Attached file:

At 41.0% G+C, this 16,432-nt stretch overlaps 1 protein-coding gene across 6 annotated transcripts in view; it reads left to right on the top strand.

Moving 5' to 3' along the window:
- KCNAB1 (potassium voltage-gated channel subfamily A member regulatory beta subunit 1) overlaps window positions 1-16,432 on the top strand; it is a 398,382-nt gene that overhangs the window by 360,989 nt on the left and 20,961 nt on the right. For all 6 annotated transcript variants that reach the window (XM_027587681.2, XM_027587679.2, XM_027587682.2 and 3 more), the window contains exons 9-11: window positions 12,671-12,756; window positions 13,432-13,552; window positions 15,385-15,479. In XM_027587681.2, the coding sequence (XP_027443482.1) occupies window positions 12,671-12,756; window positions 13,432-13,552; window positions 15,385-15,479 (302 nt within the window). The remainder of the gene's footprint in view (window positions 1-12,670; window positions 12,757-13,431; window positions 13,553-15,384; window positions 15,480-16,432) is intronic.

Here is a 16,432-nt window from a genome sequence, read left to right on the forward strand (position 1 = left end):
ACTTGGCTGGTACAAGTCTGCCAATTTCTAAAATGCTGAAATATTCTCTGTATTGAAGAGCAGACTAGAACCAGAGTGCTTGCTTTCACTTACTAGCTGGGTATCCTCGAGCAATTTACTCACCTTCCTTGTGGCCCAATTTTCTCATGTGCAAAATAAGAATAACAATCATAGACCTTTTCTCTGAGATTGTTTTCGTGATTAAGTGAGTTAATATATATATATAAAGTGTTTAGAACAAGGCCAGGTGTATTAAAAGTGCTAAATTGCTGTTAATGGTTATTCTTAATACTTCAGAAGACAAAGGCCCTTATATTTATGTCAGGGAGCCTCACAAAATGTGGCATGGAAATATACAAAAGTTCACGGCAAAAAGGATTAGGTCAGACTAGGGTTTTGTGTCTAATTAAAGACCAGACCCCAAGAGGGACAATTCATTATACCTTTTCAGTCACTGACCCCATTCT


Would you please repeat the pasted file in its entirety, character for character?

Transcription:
At 41.0% G+C, this 16,432-nt stretch overlaps 1 protein-coding gene across 6 annotated transcripts in view; it reads left to right on the top strand.

Moving 5' to 3' along the window:
- KCNAB1 (potassium voltage-gated channel subfamily A member regulatory beta subunit 1) overlaps window positions 1-16,432 on the top strand; it is a 398,382-nt gene that overhangs the window by 360,989 nt on the left and 20,961 nt on the right. For all 6 annotated transcript variants that reach the window (XM_027587681.2, XM_027587679.2, XM_027587682.2 and 3 more), the window contains exons 9-11: window positions 12,671-12,756; window positions 13,432-13,552; window positions 15,385-15,479. In XM_027587681.2, the coding sequence (XP_027443482.1) occupies window positions 12,671-12,756; window positions 13,432-13,552; window positions 15,385-15,479 (302 nt within the window). The remainder of the gene's footprint in view (window positions 1-12,670; window positions 12,757-13,431; window positions 13,553-15,384; window positions 15,480-16,432) is intronic.

Here is a 16,432-nt window from a genome sequence, read left to right on the forward strand (position 1 = left end):
ACTTGGCTGGTACAAGTCTGCCAATTTCTAAAATGCTGAAATATTCTCTGTATTGAAGAGCAGACTAGAACCAGAGTGCTTGCTTTCACTTACTAGCTGGGTATCCTCGAGCAATTTACTCACCTTCCTTGTGGCCCAATTTTCTCATGTGCAAAATAAGAATAACAATCATAGACCTTTTCTCTGAGATTGTTTTCGTGATTAAGTGAGTTAATATATATATATAAAGTGTTTAGAACAAGGCCAGGTGTATTAAAAGTGCTAAATTGCTGTTAATGGTTATTCTTAATACTTCAGAAGACAAAGGCCCTTATATTTATGTCAGGGAGCCTCACAAAATGTGGCATGGAAATATACAAAAGTTCACGGCAAAAAGGATTAGGTCAGACTAGGGTTTTGTGTCTAATTAAAGACCAGACCCCAAGAGGGACAATTCATTATACCTTTTCAGTCACTGACCCCATTCT